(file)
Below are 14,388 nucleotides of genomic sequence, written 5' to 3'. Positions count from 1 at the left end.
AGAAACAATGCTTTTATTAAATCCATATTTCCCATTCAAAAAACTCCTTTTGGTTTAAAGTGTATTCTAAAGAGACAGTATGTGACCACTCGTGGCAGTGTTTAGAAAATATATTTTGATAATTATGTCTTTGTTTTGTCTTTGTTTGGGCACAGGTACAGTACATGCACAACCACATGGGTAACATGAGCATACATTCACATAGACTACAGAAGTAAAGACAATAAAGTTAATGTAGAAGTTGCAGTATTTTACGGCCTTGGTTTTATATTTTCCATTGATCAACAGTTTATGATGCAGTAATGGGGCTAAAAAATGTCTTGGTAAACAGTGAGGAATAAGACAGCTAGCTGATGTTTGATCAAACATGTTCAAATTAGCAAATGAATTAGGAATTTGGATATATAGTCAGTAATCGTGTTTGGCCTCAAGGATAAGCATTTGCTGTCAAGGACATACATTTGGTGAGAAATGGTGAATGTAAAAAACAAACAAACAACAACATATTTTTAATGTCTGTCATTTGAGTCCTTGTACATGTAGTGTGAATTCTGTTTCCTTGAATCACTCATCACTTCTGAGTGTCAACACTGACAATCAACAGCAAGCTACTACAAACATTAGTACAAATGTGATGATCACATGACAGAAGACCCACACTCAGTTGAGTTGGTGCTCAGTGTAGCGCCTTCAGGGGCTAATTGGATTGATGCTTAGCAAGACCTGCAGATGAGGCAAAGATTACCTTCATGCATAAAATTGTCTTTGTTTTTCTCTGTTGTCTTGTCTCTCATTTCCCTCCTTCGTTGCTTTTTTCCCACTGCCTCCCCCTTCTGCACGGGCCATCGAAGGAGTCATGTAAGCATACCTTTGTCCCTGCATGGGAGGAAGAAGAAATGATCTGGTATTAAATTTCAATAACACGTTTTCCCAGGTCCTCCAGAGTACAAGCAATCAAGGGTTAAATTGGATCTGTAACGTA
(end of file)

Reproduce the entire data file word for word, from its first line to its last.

Below are 14,388 nucleotides of genomic sequence, written 5' to 3'. Positions count from 1 at the left end.
AGAAACAATGCTTTTATTAAATCCATATTTCCCATTCAAAAAACTCCTTTTGGTTTAAAGTGTATTCTAAAGAGACAGTATGTGACCACTCGTGGCAGTGTTTAGAAAATATATTTTGATAATTATGTCTTTGTTTTGTCTTTGTTTGGGCACAGGTACAGTACATGCACAACCACATGGGTAACATGAGCATACATTCACATAGACTACAGAAGTAAAGACAATAAAGTTAATGTAGAAGTTGCAGTATTTTACGGCCTTGGTTTTATATTTTCCATTGATCAACAGTTTATGATGCAGTAATGGGGCTAAAAAATGTCTTGGTAAACAGTGAGGAATAAGACAGCTAGCTGATGTTTGATCAAACATGTTCAAATTAGCAAATGAATTAGGAATTTGGATATATAGTCAGTAATCGTGTTTGGCCTCAAGGATAAGCATTTGCTGTCAAGGACATACATTTGGTGAGAAATGGTGAATGTAAAAAACAAACAAACAACAACATATTTTTAATGTCTGTCATTTGAGTCCTTGTACATGTAGTGTGAATTCTGTTTCCTTGAATCACTCATCACTTCTGAGTGTCAACACTGACAATCAACAGCAAGCTACTACAAACATTAGTACAAATGTGATGATCACATGACAGAAGACCCACACTCAGTTGAGTTGGTGCTCAGTGTAGCGCCTTCAGGGGCTAATTGGATTGATGCTTAGCAAGACCTGCAGATGAGGCAAAGATTACCTTCATGCATAAAATTGTCTTTGTTTTTCTCTGTTGTCTTGTCTCTCATTTCCCTCCTTCGTTGCTTTTTTCCCACTGCCTCCCCCTTCTGCACGGGCCATCGAAGGAGTCATGTAAGCATACCTTTGTCCCTGCATGGGAGGAAGAAGAAATGATCTGGTATTAAATTTCAATAACACGTTTTCCCAGGTCCTCCAGAGTACAAGCAATCAAGGGTTAAATTGGATCTGTAACGTA